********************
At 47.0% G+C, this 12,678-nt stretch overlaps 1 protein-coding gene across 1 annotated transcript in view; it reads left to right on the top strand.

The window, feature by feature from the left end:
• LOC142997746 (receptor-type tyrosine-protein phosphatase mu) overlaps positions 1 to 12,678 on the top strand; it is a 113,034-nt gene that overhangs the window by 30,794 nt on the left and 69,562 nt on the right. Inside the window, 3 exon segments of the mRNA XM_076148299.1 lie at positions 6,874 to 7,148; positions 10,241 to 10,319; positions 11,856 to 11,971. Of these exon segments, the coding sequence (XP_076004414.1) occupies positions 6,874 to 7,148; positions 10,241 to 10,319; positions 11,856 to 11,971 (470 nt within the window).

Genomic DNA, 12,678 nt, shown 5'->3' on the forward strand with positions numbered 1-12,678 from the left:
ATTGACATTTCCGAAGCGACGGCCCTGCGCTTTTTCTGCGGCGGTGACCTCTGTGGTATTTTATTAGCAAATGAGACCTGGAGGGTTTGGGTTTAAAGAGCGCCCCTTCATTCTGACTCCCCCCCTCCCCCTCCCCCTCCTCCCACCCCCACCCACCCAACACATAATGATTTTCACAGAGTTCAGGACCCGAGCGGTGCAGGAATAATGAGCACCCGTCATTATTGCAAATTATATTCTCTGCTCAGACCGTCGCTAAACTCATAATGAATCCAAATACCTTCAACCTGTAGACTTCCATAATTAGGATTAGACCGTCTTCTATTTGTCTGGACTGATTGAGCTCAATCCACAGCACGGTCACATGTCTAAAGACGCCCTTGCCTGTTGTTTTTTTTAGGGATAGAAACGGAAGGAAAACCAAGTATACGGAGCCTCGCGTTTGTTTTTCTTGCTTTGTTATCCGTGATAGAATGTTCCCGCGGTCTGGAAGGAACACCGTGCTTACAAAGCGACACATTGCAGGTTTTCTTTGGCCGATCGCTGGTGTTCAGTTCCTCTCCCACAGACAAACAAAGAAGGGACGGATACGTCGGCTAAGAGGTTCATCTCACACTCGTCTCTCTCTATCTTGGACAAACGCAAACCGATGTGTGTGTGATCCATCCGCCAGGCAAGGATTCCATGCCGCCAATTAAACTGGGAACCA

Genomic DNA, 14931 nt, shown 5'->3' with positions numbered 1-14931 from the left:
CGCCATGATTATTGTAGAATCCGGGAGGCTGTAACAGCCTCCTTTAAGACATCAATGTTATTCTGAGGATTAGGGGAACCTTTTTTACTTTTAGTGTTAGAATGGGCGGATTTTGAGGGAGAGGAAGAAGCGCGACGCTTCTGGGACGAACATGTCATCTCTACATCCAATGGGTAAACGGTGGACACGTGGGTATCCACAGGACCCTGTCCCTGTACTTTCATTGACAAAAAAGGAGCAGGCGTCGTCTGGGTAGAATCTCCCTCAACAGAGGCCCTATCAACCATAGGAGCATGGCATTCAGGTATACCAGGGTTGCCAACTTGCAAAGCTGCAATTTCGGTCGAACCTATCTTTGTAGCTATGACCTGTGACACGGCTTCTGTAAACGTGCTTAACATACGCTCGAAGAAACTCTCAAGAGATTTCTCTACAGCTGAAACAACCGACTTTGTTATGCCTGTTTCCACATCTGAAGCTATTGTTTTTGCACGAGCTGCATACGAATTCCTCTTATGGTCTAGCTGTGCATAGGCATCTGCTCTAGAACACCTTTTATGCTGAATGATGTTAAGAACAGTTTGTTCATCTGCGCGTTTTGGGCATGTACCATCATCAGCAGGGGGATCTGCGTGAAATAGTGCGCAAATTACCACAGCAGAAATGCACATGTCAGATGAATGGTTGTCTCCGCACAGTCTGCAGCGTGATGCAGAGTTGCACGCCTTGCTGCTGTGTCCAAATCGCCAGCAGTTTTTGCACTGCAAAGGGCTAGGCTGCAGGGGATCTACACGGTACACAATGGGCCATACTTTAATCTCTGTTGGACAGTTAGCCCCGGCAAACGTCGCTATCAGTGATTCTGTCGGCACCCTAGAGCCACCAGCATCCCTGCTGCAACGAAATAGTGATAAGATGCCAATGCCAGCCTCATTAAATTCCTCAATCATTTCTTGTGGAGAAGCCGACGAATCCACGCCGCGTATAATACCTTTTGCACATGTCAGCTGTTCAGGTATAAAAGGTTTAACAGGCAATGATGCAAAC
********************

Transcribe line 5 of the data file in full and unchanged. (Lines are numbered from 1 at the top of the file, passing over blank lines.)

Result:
ATTGACATTTCCGAAGCGACGGCCCTGCGCTTTTTCTGCGGCGGTGACCTCTGTGGTATTTTATTAGCAAATGAGACCTGGAGGGTTTGGGTTTAAAGAGCGCCCCTTCATTCTGACTCCCCCCCTCCCCCTCCCCCTCCTCCCACCCCCACCCACCCAACACATAATGATTTTCACAGAGTTCAGGACCCGAGCGGTGCAGGAATAATGAGCACCCGTCATTATTGCAAATTATATTCTCTGCTCAGACCGTCGCTAAACTCATAATGAATCCAAATACCTTCAACCTGTAGACTTCCATAATTAGGATTAGACCGTCTTCTATTTGTCTGGACTGATTGAGCTCAATCCACAGCACGGTCACATGTCTAAAGACGCCCTTGCCTGTTGTTTTTTTTAGGGATAGAAACGGAAGGAAAACCAAGTATACGGAGCCTCGCGTTTGTTTTTCTTGCTTTGTTATCCGTGATAGAATGTTCCCGCGGTCTGGAAGGAACACCGTGCTTACAAAGCGACACATTGCAGGTTTTCTTTGGCCGATCGCTGGTGTTCAGTTCCTCTCCCACAGACAAACAAAGAAGGGACGGATACGTCGGCTAAGAGGTTCATCTCACACTCGTCTCTCTCTATCTTGGACAAACGCAAACCGATGTGTGTGTGATCCATCCGCCAGGCAAGGATTCCATGCCGCCAATTAAACTGGGAACCA